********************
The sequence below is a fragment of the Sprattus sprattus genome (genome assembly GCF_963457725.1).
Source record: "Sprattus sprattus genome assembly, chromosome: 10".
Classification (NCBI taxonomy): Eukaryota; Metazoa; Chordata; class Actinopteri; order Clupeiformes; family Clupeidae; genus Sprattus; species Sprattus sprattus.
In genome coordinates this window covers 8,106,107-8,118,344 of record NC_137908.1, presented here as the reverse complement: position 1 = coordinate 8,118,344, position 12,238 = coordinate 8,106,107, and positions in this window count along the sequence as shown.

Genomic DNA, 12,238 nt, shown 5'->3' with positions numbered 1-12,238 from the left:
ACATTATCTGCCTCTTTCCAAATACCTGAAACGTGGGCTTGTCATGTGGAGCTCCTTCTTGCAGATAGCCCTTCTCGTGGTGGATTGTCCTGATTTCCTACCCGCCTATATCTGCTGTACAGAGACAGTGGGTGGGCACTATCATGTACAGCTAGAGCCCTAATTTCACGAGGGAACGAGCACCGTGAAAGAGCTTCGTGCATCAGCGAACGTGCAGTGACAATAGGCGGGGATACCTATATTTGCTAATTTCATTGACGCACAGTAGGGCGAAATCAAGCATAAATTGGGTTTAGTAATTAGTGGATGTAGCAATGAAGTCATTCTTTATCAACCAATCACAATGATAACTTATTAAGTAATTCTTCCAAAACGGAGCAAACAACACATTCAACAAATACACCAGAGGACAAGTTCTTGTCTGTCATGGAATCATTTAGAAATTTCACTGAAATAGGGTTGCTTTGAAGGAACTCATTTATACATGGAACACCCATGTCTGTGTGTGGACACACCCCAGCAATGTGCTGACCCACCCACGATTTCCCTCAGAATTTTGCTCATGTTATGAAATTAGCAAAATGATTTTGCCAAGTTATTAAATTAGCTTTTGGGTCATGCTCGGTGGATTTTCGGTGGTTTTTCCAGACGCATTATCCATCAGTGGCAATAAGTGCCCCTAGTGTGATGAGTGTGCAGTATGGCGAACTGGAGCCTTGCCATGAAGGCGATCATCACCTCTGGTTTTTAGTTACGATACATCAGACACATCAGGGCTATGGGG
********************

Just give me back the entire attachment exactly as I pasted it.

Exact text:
The sequence below is a fragment of the Sprattus sprattus genome (genome assembly GCF_963457725.1).
Source record: "Sprattus sprattus genome assembly, chromosome: 10".
Classification (NCBI taxonomy): Eukaryota; Metazoa; Chordata; class Actinopteri; order Clupeiformes; family Clupeidae; genus Sprattus; species Sprattus sprattus.
In genome coordinates this window covers 8,106,107-8,118,344 of record NC_137908.1, presented here as the reverse complement: position 1 = coordinate 8,118,344, position 12,238 = coordinate 8,106,107, and positions in this window count along the sequence as shown.

Genomic DNA, 12,238 nt, shown 5'->3' with positions numbered 1-12,238 from the left:
ACATTATCTGCCTCTTTCCAAATACCTGAAACGTGGGCTTGTCATGTGGAGCTCCTTCTTGCAGATAGCCCTTCTCGTGGTGGATTGTCCTGATTTCCTACCCGCCTATATCTGCTGTACAGAGACAGTGGGTGGGCACTATCATGTACAGCTAGAGCCCTAATTTCACGAGGGAACGAGCACCGTGAAAGAGCTTCGTGCATCAGCGAACGTGCAGTGACAATAGGCGGGGATACCTATATTTGCTAATTTCATTGACGCACAGTAGGGCGAAATCAAGCATAAATTGGGTTTAGTAATTAGTGGATGTAGCAATGAAGTCATTCTTTATCAACCAATCACAATGATAACTTATTAAGTAATTCTTCCAAAACGGAGCAAACAACACATTCAACAAATACACCAGAGGACAAGTTCTTGTCTGTCATGGAATCATTTAGAAATTTCACTGAAATAGGGTTGCTTTGAAGGAACTCATTTATACATGGAACACCCATGTCTGTGTGTGGACACACCCCAGCAATGTGCTGACCCACCCACGATTTCCCTCAGAATTTTGCTCATGTTATGAAATTAGCAAAATGATTTTGCCAAGTTATTAAATTAGCTTTTGGGTCATGCTCGGTGGATTTTCGGTGGTTTTTCCAGACGCATTATCCATCAGTGGCAATAAGTGCCCCTAGTGTGATGAGTGTGCAGTATGGCGAACTGGAGCCTTGCCATGAAGGCGATCATCACCTCTGGTTTTTAGTTACGATACATCAGACACATCAGGGCTATGGGG